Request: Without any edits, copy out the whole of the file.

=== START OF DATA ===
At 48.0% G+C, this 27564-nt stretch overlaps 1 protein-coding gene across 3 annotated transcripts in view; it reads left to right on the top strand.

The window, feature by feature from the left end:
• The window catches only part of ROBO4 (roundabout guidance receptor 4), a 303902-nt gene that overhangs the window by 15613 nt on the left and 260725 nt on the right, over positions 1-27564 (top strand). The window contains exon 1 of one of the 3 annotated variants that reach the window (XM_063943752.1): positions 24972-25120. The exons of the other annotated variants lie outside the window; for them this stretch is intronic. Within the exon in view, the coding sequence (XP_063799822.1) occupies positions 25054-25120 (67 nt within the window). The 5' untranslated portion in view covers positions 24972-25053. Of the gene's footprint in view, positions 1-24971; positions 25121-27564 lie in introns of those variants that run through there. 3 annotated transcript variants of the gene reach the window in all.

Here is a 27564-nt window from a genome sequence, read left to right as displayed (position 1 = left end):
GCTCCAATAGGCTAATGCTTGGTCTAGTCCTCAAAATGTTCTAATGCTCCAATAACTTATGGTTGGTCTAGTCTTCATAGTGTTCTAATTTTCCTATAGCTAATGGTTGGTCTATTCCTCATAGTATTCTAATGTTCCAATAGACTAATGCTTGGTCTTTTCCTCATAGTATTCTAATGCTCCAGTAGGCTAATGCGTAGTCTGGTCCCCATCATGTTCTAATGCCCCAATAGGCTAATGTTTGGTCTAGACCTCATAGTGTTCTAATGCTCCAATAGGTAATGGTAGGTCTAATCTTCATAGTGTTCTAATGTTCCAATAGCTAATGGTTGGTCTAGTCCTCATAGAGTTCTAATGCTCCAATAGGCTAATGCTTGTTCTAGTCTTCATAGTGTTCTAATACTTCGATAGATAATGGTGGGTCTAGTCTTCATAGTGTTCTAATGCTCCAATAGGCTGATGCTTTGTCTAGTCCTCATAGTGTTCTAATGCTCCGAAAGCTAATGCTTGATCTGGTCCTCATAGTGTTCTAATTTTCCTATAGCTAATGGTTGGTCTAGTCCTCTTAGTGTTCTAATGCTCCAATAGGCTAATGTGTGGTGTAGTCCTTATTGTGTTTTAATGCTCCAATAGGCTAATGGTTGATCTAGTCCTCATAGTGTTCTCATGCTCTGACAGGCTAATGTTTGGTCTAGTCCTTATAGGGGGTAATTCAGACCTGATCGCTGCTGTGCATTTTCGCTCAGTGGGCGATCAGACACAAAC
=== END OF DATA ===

At 48.0% G+C, this 27564-nt stretch overlaps 1 protein-coding gene across 3 annotated transcripts in view; it reads left to right on the top strand.

The window, feature by feature from the left end:
• The window catches only part of ROBO4 (roundabout guidance receptor 4), a 303902-nt gene that overhangs the window by 15613 nt on the left and 260725 nt on the right, over positions 1-27564 (top strand). The window contains exon 1 of one of the 3 annotated variants that reach the window (XM_063943752.1): positions 24972-25120. The exons of the other annotated variants lie outside the window; for them this stretch is intronic. Within the exon in view, the coding sequence (XP_063799822.1) occupies positions 25054-25120 (67 nt within the window). The 5' untranslated portion in view covers positions 24972-25053. Of the gene's footprint in view, positions 1-24971; positions 25121-27564 lie in introns of those variants that run through there. 3 annotated transcript variants of the gene reach the window in all.

Here is a 27564-nt window from a genome sequence, read left to right as displayed (position 1 = left end):
GCTCCAATAGGCTAATGCTTGGTCTAGTCCTCAAAATGTTCTAATGCTCCAATAACTTATGGTTGGTCTAGTCTTCATAGTGTTCTAATTTTCCTATAGCTAATGGTTGGTCTATTCCTCATAGTATTCTAATGTTCCAATAGACTAATGCTTGGTCTTTTCCTCATAGTATTCTAATGCTCCAGTAGGCTAATGCGTAGTCTGGTCCCCATCATGTTCTAATGCCCCAATAGGCTAATGTTTGGTCTAGACCTCATAGTGTTCTAATGCTCCAATAGGTAATGGTAGGTCTAATCTTCATAGTGTTCTAATGTTCCAATAGCTAATGGTTGGTCTAGTCCTCATAGAGTTCTAATGCTCCAATAGGCTAATGCTTGTTCTAGTCTTCATAGTGTTCTAATACTTCGATAGATAATGGTGGGTCTAGTCTTCATAGTGTTCTAATGCTCCAATAGGCTGATGCTTTGTCTAGTCCTCATAGTGTTCTAATGCTCCGAAAGCTAATGCTTGATCTGGTCCTCATAGTGTTCTAATTTTCCTATAGCTAATGGTTGGTCTAGTCCTCTTAGTGTTCTAATGCTCCAATAGGCTAATGTGTGGTGTAGTCCTTATTGTGTTTTAATGCTCCAATAGGCTAATGGTTGATCTAGTCCTCATAGTGTTCTCATGCTCTGACAGGCTAATGTTTGGTCTAGTCCTTATAGGGGGTAATTCAGACCTGATCGCTGCTGTGCATTTTCGCTCAGTGGGCGATCAGACACAAAC